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2.3 In surgery
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Experience has shown that you should start preparing the operating table and unpacking sterile surgical instruments only after the patient has come and given their final consent for surgery!

On the morning of surgical procedure, check whether your equipment (aspirator, physiodispenser, surgical light, etc.) is in good working order.

Applying ergonomics to your workplace will help you save time (you will not have to waste time on useless and meaningless movements) and will enable you to work longer without feeling exhausted. Believe me, an ergonomic workplace is a valuable asset, especially when you start performing long and complex surgical procedures.

It goes without saying that you can organize your instrument table in different ways. Allow me to show you the way I’ve been accustomed to positioning my surgical instruments for many years and which is based on my experience 2.3-1.

Never purchase incomplete surgical kits meant for beginners, for they contain an insufficient assortment of surgical instruments and cannot satisfy all surgical needs.

Performing one of your first surgeries and being in the middle of inserting an implant, you may well need this or that extender or adapter from a complete surgical kit.

Once the operating table is ready, your assistant prepares the physiodispenser: they mount the sterile physiological solution on the support rod, insert the tubing into the peristaltic pump, unpack the micro engine from a sterile container, attach the handpiece to the tubing.

The operating room is prepared and you can position the patient in the dental chair. Cover the patient with a sterile drape and cover their head with a surgical cap. Disinfect their facial skin with an antiseptic solution.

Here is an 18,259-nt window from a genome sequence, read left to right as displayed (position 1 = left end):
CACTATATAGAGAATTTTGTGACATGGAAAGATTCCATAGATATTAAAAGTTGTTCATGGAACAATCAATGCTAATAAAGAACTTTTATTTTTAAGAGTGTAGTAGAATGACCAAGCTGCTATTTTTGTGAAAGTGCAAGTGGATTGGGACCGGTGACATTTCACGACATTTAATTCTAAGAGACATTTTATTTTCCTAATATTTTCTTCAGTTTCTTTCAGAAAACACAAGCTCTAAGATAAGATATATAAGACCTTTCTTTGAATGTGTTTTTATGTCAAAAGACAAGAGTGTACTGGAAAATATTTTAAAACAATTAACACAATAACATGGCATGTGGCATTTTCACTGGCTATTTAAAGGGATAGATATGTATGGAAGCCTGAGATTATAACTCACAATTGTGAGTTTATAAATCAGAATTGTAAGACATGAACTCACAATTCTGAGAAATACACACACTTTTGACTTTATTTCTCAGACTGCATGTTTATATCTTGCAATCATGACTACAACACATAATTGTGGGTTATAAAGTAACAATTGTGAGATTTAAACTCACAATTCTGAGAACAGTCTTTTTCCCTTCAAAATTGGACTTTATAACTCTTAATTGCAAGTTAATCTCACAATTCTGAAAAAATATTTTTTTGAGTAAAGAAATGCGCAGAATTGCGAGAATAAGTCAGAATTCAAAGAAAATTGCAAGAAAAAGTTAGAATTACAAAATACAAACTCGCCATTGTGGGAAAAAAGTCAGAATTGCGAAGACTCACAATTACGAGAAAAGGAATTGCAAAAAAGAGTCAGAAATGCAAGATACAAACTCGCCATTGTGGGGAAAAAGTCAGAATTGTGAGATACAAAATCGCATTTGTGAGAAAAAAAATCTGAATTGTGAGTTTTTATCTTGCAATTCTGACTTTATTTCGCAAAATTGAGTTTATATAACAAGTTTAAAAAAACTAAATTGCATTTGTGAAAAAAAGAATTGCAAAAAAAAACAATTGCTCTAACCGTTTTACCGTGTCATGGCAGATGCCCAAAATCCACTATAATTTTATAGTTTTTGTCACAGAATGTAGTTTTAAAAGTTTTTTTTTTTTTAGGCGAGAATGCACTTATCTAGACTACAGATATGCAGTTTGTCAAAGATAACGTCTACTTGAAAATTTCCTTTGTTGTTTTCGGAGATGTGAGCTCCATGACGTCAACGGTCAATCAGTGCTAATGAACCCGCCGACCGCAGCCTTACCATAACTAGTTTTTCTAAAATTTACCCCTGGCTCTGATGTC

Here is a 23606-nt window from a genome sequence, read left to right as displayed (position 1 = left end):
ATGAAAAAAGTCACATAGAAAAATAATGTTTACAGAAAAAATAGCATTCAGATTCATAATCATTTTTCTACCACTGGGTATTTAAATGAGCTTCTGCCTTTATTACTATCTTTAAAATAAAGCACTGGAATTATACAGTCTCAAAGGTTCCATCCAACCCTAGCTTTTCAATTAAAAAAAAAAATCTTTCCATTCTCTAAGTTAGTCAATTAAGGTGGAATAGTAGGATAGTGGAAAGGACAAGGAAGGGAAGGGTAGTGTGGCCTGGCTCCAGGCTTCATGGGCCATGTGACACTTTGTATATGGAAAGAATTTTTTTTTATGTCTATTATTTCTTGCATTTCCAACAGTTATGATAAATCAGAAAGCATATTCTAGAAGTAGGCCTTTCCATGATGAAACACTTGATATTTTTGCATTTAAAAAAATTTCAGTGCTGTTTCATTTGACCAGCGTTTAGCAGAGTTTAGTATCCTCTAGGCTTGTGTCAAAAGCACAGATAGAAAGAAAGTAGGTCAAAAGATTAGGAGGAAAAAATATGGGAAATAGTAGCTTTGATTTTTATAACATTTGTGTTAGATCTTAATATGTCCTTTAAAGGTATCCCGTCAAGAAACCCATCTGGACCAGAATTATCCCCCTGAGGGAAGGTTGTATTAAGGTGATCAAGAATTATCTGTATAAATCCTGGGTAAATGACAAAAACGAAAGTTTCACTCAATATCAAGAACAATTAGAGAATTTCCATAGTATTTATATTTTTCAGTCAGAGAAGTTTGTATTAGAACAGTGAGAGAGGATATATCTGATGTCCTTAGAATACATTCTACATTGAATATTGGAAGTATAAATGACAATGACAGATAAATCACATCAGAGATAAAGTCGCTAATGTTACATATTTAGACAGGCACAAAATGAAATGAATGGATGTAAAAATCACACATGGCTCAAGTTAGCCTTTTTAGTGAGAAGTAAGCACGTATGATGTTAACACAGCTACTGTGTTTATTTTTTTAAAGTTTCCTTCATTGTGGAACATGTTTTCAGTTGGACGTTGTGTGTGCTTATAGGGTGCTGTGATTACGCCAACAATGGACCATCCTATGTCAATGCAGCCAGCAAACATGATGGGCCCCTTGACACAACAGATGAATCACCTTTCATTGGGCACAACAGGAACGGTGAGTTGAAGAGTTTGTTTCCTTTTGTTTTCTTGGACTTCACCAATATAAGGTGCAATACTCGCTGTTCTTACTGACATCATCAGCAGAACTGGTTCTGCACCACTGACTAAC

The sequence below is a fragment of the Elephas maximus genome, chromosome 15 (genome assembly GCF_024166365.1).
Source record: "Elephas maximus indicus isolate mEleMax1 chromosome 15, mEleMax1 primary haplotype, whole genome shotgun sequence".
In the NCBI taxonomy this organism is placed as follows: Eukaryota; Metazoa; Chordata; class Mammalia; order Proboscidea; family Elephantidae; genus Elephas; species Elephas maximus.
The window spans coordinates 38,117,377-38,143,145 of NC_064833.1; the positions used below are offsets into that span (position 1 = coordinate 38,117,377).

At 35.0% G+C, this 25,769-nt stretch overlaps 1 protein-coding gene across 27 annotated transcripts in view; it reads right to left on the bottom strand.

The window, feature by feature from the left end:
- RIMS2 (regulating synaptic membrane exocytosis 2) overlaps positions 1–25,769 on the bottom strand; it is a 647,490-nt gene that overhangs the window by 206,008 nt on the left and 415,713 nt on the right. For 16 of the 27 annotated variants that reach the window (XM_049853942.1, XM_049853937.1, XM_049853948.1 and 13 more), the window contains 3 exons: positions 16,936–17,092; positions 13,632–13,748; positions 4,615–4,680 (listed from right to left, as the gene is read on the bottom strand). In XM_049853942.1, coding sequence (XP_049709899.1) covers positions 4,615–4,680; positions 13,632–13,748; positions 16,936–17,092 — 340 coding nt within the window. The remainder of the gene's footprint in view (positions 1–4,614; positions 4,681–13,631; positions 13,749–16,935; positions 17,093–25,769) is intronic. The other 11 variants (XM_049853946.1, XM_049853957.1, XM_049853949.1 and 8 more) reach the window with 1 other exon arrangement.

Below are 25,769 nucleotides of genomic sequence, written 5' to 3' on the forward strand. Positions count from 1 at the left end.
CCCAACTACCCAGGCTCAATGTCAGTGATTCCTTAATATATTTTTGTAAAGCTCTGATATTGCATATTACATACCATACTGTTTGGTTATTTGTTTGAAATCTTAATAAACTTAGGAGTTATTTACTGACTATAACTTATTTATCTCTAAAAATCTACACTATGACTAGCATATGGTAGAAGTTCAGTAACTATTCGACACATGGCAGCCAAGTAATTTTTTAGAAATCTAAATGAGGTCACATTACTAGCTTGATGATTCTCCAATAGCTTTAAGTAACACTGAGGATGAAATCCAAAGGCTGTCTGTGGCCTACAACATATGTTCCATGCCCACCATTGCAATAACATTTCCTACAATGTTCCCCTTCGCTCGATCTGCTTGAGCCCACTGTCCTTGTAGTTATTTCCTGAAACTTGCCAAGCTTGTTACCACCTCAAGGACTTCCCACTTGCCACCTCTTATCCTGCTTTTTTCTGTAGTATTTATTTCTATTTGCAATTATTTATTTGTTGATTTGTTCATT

Octenisept is an antiseptic effective to decontaminate facial skin prior to operation. It is a clear, colourless spray that causes no skin irritation. Remember to shield the patient’s eyes with your hand before applying the spray, for it contains alcohol.

You are ready to proceed with surgery.

 
2.3.-1 
 
1 Needle holder, scissors, surgical suture material
2 Metallic container for bone tissue and osteoplastic materials, auxiliary tools (curette СМ2/4, excavator, probe, ophthalmic forceps)
3 Dental forceps, tongue retractor, soft tissue retractor
4 Complete surgical kit of drills and burs, installation tools
5 Forceps, scalpel, dental raspatories
6 Assistant’s tools: retractors, titanium aspirator.
You are ready to proceed with surgery
 
Even though bone is believed to be a durable substance and often evokes associations with wood, it is a very delicate material, and hence should be treated with caution. Drills and burs used in bone surgeries must be sharp. They must be used at low cutting speed. Liquid cooling is very important. In implant dentistry and maxillofacial surgery, physiodispensers 2.3-2 are used to synchronize liquid cooling systems with engines.

THE PHYSIODISPENSER AND ITS HANDPIECES

Cool sterile physiological solution is used to cool cutting instruments (drills, burs, etc.) during surgery. I think it is obvious why the solution must be sterile. But why must it be physiological? Some years ago, dentists all over the world used to use disinfectant and antibiotic solutions to cool their cutting instrument.

Numerous research has revealed the outmost suitability of physiological solutions for surgical purposes. A physiological solution never leads to bone resorption or irritation. Now, why must it be cool? By cooling cutting instruments we protect bones from potential thermal trauma. Physiological solutions must be stored in a refrigerator and mounted on the support rod of the physiodispenser immediately prior to surgery.